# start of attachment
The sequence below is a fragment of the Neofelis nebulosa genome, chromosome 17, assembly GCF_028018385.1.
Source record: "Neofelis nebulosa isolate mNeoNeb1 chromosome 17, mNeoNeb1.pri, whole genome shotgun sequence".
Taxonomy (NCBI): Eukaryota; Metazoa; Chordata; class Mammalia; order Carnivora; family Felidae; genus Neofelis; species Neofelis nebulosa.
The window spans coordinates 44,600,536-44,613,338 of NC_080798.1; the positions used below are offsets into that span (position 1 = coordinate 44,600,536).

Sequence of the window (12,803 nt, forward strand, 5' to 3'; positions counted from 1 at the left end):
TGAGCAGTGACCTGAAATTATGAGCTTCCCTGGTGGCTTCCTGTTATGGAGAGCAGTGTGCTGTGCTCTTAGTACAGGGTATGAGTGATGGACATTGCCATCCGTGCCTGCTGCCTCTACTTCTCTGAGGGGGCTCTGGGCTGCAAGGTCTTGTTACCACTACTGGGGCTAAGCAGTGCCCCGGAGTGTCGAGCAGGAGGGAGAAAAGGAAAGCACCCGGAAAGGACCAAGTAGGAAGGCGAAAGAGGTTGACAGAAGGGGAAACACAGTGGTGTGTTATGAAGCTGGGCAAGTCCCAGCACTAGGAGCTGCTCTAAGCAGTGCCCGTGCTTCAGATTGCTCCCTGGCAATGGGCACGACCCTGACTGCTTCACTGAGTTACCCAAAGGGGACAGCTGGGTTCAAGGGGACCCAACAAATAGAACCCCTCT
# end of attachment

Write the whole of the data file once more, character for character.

The sequence below is a fragment of the Neofelis nebulosa genome, chromosome 17, assembly GCF_028018385.1.
Source record: "Neofelis nebulosa isolate mNeoNeb1 chromosome 17, mNeoNeb1.pri, whole genome shotgun sequence".
Taxonomy (NCBI): Eukaryota; Metazoa; Chordata; class Mammalia; order Carnivora; family Felidae; genus Neofelis; species Neofelis nebulosa.
The window spans coordinates 44,600,536-44,613,338 of NC_080798.1; the positions used below are offsets into that span (position 1 = coordinate 44,600,536).

Sequence of the window (12,803 nt, forward strand, 5' to 3'; positions counted from 1 at the left end):
TGAGCAGTGACCTGAAATTATGAGCTTCCCTGGTGGCTTCCTGTTATGGAGAGCAGTGTGCTGTGCTCTTAGTACAGGGTATGAGTGATGGACATTGCCATCCGTGCCTGCTGCCTCTACTTCTCTGAGGGGGCTCTGGGCTGCAAGGTCTTGTTACCACTACTGGGGCTAAGCAGTGCCCCGGAGTGTCGAGCAGGAGGGAGAAAAGGAAAGCACCCGGAAAGGACCAAGTAGGAAGGCGAAAGAGGTTGACAGAAGGGGAAACACAGTGGTGTGTTATGAAGCTGGGCAAGTCCCAGCACTAGGAGCTGCTCTAAGCAGTGCCCGTGCTTCAGATTGCTCCCTGGCAATGGGCACGACCCTGACTGCTTCACTGAGTTACCCAAAGGGGACAGCTGGGTTCAAGGGGACCCAACAAATAGAACCCCTCT